Top Ten Reasons to See “Where’d You Go, Bernadette”

Here are my top ten reasons to see “Where’d You Go, Bernadette”:

1) The phenomenal Cate Blanchett—a perfectly cast genius portraying a genius.

2) The visual splendor of the Antartica. The silent majesty of ice sculpted by nature and the purity of the chill-blue waters underlines the clarion call to save our planet.

3) The sheer joy of the relationship between Bernadette and Bee (Emma Nelson), the daughter who is Bernadette’s life-line.
4) The shock-to-the-system event that sends Bernadette Fox into her downward spiral.
5) The rant-monologue Bernadette delivers to explain why she—an acclaimed architect and one-time MacArthur Genius Fellow—has not designed, built, or created anything in nearly twenty years.
6) The three-sentence summary her mentor, Paul Jellinek (Laurence Fishburne) delivers after Bernadette’s rant — a summation that reduces Bernadette’s explanations and excuses to sound and fury, signifying nothing.
7) Kristen Wiig as Audrey, Bernadette’s absolutely maddening, politically correct neighbor.
8) The Oh-My-God! consequence of Bernadette following to the letter Audrey’s instructions on how to improve the thorn-entrenched blackberry wilderness encroaching on Audrey’s property.
9) The surprise entrance of the FBI, and the equally surprising place Bernadette goes to get help in making her exit from the looming institution about to swallow her life.
10) The deeply satisfying resolution to this story of a person and a family coming undone and put back together again.

You want more reasons? It’s funny. It’s audacious. It’s Cate Blanchett!

Also, there are no guns, no car chases, no aliens. It’s about people, really interesting people. Go already. I think you’ll like it. I loved it.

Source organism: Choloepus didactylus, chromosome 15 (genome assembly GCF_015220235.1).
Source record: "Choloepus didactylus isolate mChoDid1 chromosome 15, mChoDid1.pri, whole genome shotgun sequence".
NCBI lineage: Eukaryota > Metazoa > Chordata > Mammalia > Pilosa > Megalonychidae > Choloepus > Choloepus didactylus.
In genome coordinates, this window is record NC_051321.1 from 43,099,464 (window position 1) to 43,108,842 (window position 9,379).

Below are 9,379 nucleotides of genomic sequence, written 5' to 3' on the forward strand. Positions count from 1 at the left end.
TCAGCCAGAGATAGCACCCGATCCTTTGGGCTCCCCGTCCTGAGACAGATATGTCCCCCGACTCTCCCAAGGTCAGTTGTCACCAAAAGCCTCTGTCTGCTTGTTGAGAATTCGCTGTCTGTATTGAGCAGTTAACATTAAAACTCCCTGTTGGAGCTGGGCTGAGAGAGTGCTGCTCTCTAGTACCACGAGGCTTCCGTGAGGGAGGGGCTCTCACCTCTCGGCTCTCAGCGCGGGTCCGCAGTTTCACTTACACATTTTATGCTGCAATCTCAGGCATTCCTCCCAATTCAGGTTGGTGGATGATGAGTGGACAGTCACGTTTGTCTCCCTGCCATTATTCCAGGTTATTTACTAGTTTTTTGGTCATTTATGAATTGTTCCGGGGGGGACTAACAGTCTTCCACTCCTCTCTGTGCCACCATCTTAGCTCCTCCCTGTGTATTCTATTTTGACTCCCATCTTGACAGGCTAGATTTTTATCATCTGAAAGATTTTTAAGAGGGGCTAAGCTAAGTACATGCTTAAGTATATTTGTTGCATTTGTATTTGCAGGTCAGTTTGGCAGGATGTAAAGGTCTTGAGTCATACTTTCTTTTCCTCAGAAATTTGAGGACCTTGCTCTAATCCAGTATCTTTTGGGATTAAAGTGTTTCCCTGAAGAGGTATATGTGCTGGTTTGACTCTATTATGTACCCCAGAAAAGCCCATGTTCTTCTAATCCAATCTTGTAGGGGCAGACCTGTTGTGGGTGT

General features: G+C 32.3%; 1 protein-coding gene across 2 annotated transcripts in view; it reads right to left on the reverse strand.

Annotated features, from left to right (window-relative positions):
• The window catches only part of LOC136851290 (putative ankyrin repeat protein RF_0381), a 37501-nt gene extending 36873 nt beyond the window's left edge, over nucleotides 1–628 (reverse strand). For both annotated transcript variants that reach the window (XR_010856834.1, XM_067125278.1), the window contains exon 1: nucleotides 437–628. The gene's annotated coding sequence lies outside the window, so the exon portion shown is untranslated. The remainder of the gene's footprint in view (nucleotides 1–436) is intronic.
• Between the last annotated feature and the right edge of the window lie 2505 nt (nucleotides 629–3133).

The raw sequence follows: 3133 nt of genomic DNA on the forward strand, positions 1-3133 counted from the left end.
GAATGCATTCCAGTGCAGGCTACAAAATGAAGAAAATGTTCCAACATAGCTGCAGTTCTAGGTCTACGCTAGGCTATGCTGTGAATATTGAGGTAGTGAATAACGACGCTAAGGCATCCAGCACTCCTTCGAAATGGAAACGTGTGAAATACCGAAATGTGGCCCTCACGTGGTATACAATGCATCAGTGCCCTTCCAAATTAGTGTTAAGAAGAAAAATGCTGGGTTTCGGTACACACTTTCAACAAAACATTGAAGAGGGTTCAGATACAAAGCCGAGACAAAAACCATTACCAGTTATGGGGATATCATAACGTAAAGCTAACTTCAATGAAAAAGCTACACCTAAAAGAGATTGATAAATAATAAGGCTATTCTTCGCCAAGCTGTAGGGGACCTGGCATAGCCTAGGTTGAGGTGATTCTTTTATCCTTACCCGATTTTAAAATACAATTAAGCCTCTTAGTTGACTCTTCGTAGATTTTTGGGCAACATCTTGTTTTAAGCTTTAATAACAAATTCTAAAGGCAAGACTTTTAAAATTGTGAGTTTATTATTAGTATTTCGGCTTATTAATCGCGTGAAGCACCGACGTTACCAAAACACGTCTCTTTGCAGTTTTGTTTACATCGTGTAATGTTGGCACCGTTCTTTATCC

P.S. Stay for the credits—at least until there are no more images. That’s part of the pay-off.

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Leaning against the windowsill,
stretching to see the last radiant glow
of deep pink in the western sky,
I breathe in the scent of earth
and pray, pray
we will not lose this sweetness
to the deniers and profiteers,
lose everything
to the ones who profit
from denial.

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For You, A Song

For You, A Song

I’ve been a long time gone,
And I’m slow coming home,
I’ve been working away
Putting on a play.

Been putting on a show,
Ask me, how did it go?
Was better than okay,
Was great! I say.

Yes, all of that is true,
And now I have the time
To make up this rhyme
For you.

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Not yet become a Buddha,
this ancient pine tree,


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I Wish

I wish I had a poem
for the wonder of snow
all through the night,
and the children tumbling out
into the morning light,
bundled in jackets
of violet, blue, and pink
blooming in the winter white.

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Lunar New Year Haiku

Three in the morning
Dreaming a song of heartache
Awake now—look, snow!

Thanks to

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Beneath the tall trees
Three deer grazing, three at rest.
Oh, the scent of pine!

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Mary Oliver

“Tell me, what is it you plan to do with your one wild and precious life?

Mary Oliver
September 10, 1935 – January 17, 2019

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Implacable Grandeur

“If there is a sin against life, it consists perhaps not so much in despairing of life as in hoping for another life and in eluding the implacable grandeur of this life.”

— Albert Camus

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Haiku Trio for the New Year

New Year’s Day;
The desk and bits of paper —
Just as last year.

That is good, this too is good —
New Year’s Day
In my old age.

The Great Morning:
Winds of long ago
Blow through the pine-tree.

Wind Swept Pines-Guy Rose

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